that's my advice. A diary is a tunnel
forwards through time, a slowly exploding star
whose light will wash over windshields
in six decades' time, when it is too late
to escape. I write what I like
about what I hate: potholed roads,
ministers in limousines, the cork-lined minds
of diplomats, the lead-lined minds
of economists, Rabuka playing golf
in his best khaki and boots.
Satire is slow unreliable revenge.
Nothing changes in Oceania.
The Americans land their fleet of mosquitoes
on one scummed pond after another.
In Tonga the nobles still point with their fists
at whatever they want. It becomes theirs.
On nights when the surf is loud
beyond my mosquito net, here on the eastern shore of Pulotu,
I dream of the Ashika
, its deck passengers thrashing
in a slick of moonlight, its hull swelling and splitting
like a rotten paw paw.
This is still the time for revenge.
Hau'ofa died in 2009, but my dream suggests that he has kept abreast of news from his beloved Oceania. He referred contemptuously to the way that America, under the supposedly progressive presidency of Barack Obama, has reopened many old military bases in the Pacific, as it prepares for a possible confrontation with its new rival China.
In Tonga China is now widely considered the world's number one superpower, and it is Chinese money which is underwriting the latest folly of the local ruling class. After being promised a twenty-five million pa'anga loan from China, the Tongan government recently announced that it was creating a new national domestic airline called Real Tonga.
The fledgling company decided to promote itself by staging a curious show on the streets of Nuku'alofa. Like hundreds of other bemused residents of the city, I watched from the front of my house as a group of young women dressed in red danced to loud pop music on a trailer pulled slowly past by a golf cart. Lumps of what looked like paper mache stuck to the doors of the cart; after a few moments I realised that they were supposed to be wings. Another, more rounded lump had been attached to the front of the golfcart; apparently it represented the front of an airplane. Like a casual litterbug, the pilot of the plane tossed leaflets promoting Real Tonga out of his open-air cockpit.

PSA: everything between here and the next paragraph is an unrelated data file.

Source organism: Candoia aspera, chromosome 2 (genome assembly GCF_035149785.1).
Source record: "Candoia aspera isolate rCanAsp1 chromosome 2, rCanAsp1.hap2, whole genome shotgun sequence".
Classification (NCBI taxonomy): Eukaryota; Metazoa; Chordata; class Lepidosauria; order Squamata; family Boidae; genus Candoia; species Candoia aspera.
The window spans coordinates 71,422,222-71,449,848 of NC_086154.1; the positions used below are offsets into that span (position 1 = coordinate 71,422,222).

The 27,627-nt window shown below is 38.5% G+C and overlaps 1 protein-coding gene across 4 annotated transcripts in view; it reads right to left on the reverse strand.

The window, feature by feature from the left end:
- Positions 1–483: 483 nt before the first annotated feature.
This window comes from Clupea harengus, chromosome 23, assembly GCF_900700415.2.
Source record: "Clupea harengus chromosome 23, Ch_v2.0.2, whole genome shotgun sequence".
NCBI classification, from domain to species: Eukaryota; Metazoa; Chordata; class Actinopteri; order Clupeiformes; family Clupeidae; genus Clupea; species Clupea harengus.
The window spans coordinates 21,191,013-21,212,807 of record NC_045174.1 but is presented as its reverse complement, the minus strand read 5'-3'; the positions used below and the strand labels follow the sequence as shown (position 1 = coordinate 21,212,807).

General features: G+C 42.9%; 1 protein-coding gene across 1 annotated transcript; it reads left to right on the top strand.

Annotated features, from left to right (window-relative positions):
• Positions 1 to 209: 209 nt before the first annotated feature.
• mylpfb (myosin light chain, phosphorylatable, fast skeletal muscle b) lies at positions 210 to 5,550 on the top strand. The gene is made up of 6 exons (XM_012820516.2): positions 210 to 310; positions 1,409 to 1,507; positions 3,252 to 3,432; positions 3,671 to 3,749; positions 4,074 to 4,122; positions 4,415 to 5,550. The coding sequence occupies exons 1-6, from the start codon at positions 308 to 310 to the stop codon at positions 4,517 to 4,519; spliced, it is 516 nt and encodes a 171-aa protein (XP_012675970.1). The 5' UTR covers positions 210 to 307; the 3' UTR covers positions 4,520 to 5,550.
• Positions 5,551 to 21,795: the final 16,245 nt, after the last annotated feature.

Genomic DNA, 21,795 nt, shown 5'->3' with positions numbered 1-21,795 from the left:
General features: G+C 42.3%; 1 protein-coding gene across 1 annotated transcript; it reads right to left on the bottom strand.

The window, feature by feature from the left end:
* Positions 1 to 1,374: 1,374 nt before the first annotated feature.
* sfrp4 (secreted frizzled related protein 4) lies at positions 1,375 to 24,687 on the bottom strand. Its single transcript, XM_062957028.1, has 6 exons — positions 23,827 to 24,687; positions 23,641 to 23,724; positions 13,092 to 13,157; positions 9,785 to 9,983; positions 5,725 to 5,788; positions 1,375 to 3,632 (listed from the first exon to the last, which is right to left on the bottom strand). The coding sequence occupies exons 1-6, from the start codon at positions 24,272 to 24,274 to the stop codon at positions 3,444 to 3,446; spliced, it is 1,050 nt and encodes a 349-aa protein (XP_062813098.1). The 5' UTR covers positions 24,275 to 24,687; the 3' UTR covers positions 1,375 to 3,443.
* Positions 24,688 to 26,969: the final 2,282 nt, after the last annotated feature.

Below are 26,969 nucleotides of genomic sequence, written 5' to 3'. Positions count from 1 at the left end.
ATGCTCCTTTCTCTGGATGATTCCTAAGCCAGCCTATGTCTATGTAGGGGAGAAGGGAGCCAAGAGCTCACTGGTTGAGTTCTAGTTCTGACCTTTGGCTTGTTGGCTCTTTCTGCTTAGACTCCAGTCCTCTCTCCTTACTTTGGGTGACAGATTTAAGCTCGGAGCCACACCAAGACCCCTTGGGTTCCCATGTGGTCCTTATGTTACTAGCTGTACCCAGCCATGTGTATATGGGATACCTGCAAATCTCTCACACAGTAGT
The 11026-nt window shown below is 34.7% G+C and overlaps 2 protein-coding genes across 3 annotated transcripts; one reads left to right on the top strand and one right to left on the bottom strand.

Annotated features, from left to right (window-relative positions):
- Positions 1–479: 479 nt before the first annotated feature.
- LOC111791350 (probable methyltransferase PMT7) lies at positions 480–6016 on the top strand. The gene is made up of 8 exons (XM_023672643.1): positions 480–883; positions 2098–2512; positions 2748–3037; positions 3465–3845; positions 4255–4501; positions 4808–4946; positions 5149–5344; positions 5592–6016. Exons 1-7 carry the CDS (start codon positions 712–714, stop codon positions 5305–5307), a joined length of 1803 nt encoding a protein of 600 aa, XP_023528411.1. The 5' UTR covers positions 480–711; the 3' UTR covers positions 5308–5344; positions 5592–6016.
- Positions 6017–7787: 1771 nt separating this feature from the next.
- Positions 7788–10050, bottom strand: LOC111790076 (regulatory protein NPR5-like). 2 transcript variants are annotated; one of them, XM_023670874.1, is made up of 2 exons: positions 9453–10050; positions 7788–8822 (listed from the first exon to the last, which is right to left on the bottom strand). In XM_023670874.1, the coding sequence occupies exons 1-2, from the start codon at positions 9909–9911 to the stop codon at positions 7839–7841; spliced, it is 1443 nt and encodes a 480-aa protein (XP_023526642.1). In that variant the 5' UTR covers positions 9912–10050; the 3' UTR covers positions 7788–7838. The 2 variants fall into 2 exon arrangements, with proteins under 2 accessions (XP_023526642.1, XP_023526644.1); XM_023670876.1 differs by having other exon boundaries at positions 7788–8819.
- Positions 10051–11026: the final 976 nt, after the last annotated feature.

The strange contraption that laboured through Nuku'alofa's backstreets a few weeks ago is so far the only airplane that Real Tonga has launched. After hearing rumours of the advent of a state-controlled rival, the Kiwi-owned Air Chathams quit operations in Tonga, complaining that the country could only support a single domestic air service. When the Chinese-made planes it had talked of importing failed to show up, Real Tonga was forced to lease the vehicles of Air Chathams and hire the old airline's pilots.
This latest business venture from the elite that controls the Tongan state has brought back memories of the Princess Ashika
disaster of 2009. After noticing that a businessman linked to Tonga's pro-democracy movement had established a successful inter-island ferry service, Tonga's ruling class bought a rusty old boat and put it to work. The Ashika
wound up on the bottom of the ocean, along with most of its passengers. Although the ferry was replaced by a new and robust ship donated by Japan, many Tongans remain nervous about travelling by sea. Now the shambles that is Real Tonga is making them worry about taking to the air.
I hope Epeli visits me again, and brings happier news.
[Posted by Scott Hamilton]